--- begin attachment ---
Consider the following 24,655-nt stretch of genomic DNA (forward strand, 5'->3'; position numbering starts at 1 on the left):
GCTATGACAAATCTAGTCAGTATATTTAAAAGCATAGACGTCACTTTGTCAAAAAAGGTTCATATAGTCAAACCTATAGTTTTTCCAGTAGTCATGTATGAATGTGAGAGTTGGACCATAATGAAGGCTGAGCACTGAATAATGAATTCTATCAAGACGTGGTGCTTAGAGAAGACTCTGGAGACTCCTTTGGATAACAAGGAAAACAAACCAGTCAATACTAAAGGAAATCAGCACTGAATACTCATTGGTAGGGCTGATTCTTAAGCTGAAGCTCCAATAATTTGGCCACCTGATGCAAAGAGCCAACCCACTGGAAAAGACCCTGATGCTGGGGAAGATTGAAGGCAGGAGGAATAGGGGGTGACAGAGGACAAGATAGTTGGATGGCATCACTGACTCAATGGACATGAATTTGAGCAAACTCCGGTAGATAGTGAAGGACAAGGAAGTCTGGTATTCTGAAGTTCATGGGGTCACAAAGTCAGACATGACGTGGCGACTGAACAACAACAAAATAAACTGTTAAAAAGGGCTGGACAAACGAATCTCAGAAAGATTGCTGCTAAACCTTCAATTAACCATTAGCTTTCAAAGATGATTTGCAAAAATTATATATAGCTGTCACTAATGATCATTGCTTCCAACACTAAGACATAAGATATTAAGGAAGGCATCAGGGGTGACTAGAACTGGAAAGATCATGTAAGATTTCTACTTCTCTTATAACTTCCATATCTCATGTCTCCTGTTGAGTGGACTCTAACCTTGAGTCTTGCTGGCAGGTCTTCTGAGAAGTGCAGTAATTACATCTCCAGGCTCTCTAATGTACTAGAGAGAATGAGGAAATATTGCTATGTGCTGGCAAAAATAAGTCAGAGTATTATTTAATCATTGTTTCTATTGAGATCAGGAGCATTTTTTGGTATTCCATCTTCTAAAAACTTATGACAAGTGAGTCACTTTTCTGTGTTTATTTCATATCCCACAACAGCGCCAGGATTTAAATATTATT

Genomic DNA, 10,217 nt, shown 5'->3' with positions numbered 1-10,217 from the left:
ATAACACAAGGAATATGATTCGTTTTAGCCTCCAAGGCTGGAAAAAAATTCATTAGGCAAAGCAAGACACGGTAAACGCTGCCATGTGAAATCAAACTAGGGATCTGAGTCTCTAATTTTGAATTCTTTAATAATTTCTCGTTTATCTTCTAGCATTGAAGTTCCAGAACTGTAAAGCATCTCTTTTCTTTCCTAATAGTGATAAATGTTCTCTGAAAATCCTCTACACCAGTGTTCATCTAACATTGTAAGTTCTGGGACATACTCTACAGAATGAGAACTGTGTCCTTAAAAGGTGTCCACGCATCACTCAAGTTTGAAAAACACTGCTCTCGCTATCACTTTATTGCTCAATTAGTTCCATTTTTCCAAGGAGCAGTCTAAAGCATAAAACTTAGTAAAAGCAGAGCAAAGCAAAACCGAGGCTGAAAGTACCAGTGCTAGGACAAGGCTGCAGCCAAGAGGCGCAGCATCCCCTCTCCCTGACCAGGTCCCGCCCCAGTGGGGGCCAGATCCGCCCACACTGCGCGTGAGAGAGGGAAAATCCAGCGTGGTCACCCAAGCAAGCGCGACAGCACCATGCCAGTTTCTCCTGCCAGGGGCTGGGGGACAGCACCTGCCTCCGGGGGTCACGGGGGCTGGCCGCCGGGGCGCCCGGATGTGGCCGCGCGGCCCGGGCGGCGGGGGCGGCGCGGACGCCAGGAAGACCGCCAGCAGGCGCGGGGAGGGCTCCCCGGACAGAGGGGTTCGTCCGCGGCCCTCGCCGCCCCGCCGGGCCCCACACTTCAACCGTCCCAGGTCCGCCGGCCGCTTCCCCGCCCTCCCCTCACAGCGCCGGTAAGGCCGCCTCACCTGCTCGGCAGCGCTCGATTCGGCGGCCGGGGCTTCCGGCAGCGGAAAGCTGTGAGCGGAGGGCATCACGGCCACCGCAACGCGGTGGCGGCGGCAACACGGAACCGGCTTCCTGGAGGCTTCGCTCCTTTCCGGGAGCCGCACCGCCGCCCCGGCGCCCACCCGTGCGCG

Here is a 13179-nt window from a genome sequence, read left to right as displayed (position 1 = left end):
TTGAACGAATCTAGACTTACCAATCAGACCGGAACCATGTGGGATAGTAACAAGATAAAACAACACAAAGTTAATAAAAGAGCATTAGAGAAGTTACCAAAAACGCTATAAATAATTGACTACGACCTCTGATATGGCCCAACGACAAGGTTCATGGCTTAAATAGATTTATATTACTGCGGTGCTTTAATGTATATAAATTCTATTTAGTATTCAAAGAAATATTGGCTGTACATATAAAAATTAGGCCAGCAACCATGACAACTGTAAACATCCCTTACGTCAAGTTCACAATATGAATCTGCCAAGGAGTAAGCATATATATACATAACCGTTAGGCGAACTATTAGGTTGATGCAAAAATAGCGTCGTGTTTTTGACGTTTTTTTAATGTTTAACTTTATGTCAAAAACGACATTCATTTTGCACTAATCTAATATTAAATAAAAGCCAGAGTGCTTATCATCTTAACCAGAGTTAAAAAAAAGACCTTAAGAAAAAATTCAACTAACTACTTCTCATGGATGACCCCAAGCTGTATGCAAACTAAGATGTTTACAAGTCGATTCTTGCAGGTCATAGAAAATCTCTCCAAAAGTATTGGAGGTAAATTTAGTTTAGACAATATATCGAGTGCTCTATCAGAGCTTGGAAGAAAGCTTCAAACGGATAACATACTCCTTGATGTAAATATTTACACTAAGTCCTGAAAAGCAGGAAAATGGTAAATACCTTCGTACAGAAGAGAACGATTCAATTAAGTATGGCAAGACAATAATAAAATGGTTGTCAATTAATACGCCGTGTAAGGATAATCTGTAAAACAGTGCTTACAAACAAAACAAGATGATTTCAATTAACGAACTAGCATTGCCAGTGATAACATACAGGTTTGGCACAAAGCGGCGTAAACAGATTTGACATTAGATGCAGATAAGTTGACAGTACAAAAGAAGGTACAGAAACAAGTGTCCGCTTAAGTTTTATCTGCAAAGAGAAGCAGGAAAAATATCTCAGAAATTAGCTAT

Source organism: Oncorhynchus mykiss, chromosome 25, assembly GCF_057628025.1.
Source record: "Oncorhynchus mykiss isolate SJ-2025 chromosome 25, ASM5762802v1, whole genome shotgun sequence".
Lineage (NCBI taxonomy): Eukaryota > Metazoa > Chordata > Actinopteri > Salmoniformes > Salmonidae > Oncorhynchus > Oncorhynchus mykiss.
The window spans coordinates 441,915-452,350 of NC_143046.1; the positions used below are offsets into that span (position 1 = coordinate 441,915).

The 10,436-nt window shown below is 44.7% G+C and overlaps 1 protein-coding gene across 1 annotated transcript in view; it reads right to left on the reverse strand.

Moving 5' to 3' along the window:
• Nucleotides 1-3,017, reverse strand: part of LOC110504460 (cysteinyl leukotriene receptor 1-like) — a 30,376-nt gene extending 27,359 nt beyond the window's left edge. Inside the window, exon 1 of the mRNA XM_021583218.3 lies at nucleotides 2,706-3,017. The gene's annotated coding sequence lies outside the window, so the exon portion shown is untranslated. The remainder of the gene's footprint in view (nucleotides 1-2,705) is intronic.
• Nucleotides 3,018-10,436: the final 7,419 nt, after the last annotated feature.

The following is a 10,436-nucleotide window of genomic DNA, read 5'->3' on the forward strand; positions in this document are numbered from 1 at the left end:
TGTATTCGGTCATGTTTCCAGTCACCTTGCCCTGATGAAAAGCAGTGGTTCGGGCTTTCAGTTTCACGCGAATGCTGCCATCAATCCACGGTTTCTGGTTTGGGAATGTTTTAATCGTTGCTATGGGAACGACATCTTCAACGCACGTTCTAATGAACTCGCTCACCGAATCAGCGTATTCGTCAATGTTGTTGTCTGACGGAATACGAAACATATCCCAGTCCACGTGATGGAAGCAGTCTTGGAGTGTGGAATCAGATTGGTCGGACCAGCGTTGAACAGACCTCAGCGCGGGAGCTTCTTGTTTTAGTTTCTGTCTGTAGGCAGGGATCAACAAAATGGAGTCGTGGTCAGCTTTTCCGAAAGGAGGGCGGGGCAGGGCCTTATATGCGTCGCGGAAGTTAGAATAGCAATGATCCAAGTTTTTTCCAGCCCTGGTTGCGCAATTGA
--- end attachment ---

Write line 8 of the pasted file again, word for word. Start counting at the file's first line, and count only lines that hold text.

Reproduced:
Source record: "Oncorhynchus mykiss isolate SJ-2025 chromosome 25, ASM5762802v1, whole genome shotgun sequence".